Tag Archives: nature

Yam l’yam: Start at Achziv

Last week I walked yam l’yam again, from the Mediterranean Sea to the Sea of Galilee. In 3 days you actually walk across the width of the country (that’s how small Israel is). Each day is a great hike but together the 3 days are more than the sum of their parts, enabling you to experience a cross-section of the Galilee. Each day hike is different, challenging in its own way, with varying topography, vegetation and accompanying history. I invite you to consider this amazing hike on your next visit to Israel.

For a more complete description (with photos) of the hike, see my post from last year at https://israel-tourguide.info/2015/12/21/yam-lyam-hiking-sea-to-sea-3-days/.

Here are the introductory lines of Naomi Shemer’s poem Night at Achziv beach.

The wind and the darkness and the water
Remember from yesterday night your steps
The froth that erased your footprints
Knows that you were here alone

I was up just after 4am and took these photos of the sea and sky before morning light at Achziv.

First shot

Early morn

When light broke I shot some photos of the beach.

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Jerusalem Park: Lifta

This week we went to Lifta, a ghost town that was an Arab village on the side of a steep hill at the western entrance to Jerusalem. The site has been populated since ancient times because of a natural spring located there. In the Bible, the village is mentioned as Nephtoah (נפתח), on the border between the Israelite tribes of Judah and Benjamin.

Lifta

In the last official land and population survey In 1945 Lifta’s population was 2,250, all Arabs, and the total land area was 8,743 dunams. The farmers of Lifta marketed their produce in Jerusalem’s markets. The population was driven out/fled during the Arab-Jewish hostilities of 1947/48 during the efforts by the Haganah to relieve the siege of Jerusalem. Today 55 of the original (more than 400) stone houses are still standing but the village has never been repopulated.

 

Lifta 2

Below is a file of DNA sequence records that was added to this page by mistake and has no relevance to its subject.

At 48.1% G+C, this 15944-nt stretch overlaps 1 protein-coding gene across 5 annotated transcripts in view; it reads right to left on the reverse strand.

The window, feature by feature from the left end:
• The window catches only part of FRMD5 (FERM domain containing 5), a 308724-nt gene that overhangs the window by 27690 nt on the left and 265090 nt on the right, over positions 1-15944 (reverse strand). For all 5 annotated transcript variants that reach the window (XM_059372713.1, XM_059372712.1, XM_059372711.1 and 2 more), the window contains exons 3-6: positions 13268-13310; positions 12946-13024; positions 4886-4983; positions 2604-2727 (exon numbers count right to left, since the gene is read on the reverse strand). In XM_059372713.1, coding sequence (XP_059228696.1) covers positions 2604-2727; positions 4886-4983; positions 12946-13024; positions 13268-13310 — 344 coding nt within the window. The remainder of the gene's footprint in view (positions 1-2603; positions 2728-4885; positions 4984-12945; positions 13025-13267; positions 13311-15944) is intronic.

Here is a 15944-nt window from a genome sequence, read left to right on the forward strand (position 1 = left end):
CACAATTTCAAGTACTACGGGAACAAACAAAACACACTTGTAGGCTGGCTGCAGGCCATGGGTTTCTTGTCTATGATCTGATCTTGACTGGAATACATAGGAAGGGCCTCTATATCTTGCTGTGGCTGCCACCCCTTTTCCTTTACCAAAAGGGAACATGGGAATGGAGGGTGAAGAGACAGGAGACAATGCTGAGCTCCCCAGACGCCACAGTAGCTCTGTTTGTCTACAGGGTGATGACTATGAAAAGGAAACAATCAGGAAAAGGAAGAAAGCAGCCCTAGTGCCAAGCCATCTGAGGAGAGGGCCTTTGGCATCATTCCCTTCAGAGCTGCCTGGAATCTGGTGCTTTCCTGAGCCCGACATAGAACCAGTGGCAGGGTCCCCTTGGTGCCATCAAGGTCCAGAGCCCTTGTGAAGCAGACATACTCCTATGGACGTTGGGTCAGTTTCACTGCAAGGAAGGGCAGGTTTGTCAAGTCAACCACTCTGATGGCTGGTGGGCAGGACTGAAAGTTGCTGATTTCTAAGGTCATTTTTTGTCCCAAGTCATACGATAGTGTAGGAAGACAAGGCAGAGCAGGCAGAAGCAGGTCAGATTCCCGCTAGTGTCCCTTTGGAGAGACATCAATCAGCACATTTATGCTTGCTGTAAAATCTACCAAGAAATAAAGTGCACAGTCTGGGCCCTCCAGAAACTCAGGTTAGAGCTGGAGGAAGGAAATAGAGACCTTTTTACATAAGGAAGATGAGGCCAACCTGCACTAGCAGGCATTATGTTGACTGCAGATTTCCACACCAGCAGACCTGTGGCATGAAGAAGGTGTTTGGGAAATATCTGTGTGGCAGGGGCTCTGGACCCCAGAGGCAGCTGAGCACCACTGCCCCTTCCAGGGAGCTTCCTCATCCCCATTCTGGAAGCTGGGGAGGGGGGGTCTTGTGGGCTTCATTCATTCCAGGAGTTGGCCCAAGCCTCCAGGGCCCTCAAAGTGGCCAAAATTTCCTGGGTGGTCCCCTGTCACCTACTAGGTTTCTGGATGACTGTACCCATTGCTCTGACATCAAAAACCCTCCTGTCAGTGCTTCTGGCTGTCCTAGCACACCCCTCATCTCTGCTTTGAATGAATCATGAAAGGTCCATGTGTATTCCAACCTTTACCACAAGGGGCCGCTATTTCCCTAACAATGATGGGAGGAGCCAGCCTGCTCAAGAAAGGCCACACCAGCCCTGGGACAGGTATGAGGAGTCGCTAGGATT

Lifta is on the edge of the newly developed Jerusalem Park, made up of 4 parks, a greenbelt that extends over some 1,500 hectares (3700 acres), surrounding Jerusalem to the north, west, and south. This is a great place for visitors and Jerusalem residents to explore, with walking trails and bicycle paths. You can get a map of the park at Emeq HaArazim, just below Lifta at http://www.jerusalempark.org.il/download/files/park-arazim-hires.pdf.

 

The plan is to maintain existing woods and forests including ancient cedar, arazim for which the park is named, and olive groves and to restore and plant orchards and indigenous broad-leafed tree species.

Anemones at Lifta

Further inside the park at Einot Telem, the ancient terrace agriculture typical of the area with its irrigation system will be recreated at the site of a small Jewish settlement – Bet Talma. The land (60 acres, 23 hectares) was purchased in 1906 and a two-story building intended for a soap and oil factory was planned (but not completed). In 1922 five Jewish families settled at Einot Telem, naming their settlement Emek HaArazim (the Valley of the Cedars). The site was abandoned during the 1929 Arab Riots and further settlement attempts were unsuccessful.

Jerusalem under Snow

Some tourists may be surprised to have woken up this morning to Jerusalem covered in a blanket of snow and unprepared for the colder temperatures of a Jerusalem winter. A local guide can ensure that you are prepared, keep warm and find places to go no matter what the weather. This morning was bright and sunny so I went for a walk in the neighborhood and took these photographs, a different view of the city.Hursha in snowWe live in the German Colony and nearby is the old leper hospital built in 1887 by renowned architect Conrad Schick.

Jesus Hilfe leper hospital

Trees in woods

Tree

Strange to have snow fall after the almond trees have blossomed. In our garden, the peach, apricot and apple tree were blossoming when the snow fell. The fields were covered with yellow mustard flowers and red anemone before they were covered by snow.

Weekly Photo Challenge: Sea